Kansas City has some pretty savvy cultural taste makers. If you enter the culture & lifestyle coverage field, you better understand your audience and how to network.
I like to think I'm a versatile writer, but leaving the daily world of truck driving content at CDL Life and moving directly to the world of affluent Kansas City women was challenging in a way I hadn't experienced yet. Topsy-turvy time, within just a few weeks. The job was creating an online presence and social engagement for three different metro-focused magazines, KC Magazine, KC Business, and Good Health KC. The amount of content going across the editorial desk of that operation dwarfed anything I had seen previously. The publishing house also had a much more ambitious plan in mind.
What kept me focused and productive was a very experienced and efficient managing editor. I was hired to help him create an engaging social presence, and expand the demographic. Their reader demo was a 30 - 55 year-old woman with good taste, spare cash and who was community-focused. My job was to expand that to 25 - 55 year-old women AND men who harbored an online shopping itch. They also wanted to double the size of their social media audience...without spending any money.
What I found was, it might not be easy, but the expectations were reasonable. After all was said and done, I was able to increase weekly readership by 15 percent and increase the social engagement across all channels by an average of 20 percent. Was I able to accomplish this on a purely organic model? Mostly, yes. I confess: I had to spend money. However, it wasn't like opening a spigot, but more like firing a water pistol - short bursts and tight focus from something created cheaply. The print side of the house ended up almost sinking the entire ship.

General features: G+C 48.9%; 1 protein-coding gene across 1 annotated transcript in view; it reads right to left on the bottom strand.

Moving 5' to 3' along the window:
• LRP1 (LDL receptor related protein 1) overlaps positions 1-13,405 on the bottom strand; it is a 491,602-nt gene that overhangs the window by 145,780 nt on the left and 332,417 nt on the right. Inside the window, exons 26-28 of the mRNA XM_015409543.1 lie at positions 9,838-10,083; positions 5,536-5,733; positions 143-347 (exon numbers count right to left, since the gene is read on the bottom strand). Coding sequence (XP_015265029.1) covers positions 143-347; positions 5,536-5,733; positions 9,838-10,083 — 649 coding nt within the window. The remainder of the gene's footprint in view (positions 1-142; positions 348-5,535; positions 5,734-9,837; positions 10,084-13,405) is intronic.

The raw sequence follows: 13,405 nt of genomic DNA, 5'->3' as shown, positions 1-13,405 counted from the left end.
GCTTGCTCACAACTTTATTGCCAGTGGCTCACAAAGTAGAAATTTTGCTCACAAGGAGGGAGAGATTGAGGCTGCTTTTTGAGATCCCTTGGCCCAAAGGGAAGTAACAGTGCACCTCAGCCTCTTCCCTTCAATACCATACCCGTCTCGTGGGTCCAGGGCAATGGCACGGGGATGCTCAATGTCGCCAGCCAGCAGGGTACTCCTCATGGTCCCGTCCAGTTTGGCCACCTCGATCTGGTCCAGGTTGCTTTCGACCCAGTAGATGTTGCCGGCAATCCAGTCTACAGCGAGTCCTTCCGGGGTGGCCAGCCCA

The singular problem at this company was that the management saw no problem between having the print editorial team compete with the digital team. They saw the magazine and the website as two distinct entities. This caused a multitude of problems. Here's a list.
- Creating a magazine with one name and publishing all of the mag's content on a URL with a completely different name confused both readers and advertisers.
- Editorial on the print side consistently prevented digital from publishing certain content in order to "save it" for magazine readers. Problem being, print readers were no longer the primary audience. Digital outperformed print by a ratio of about ten to one.
- Print editorial competed with digital so much, that some editorial staff refused to participate in social media.
- Print editorial made recruiting freelance talent for content and photography very difficult by delaying payment to some contributors by as much as five months.
What I Learned:
- Social Media Ad Campaigns
- Strategic Editorial Revision for Web from Print
- Agenda Setting
- Website Development & UX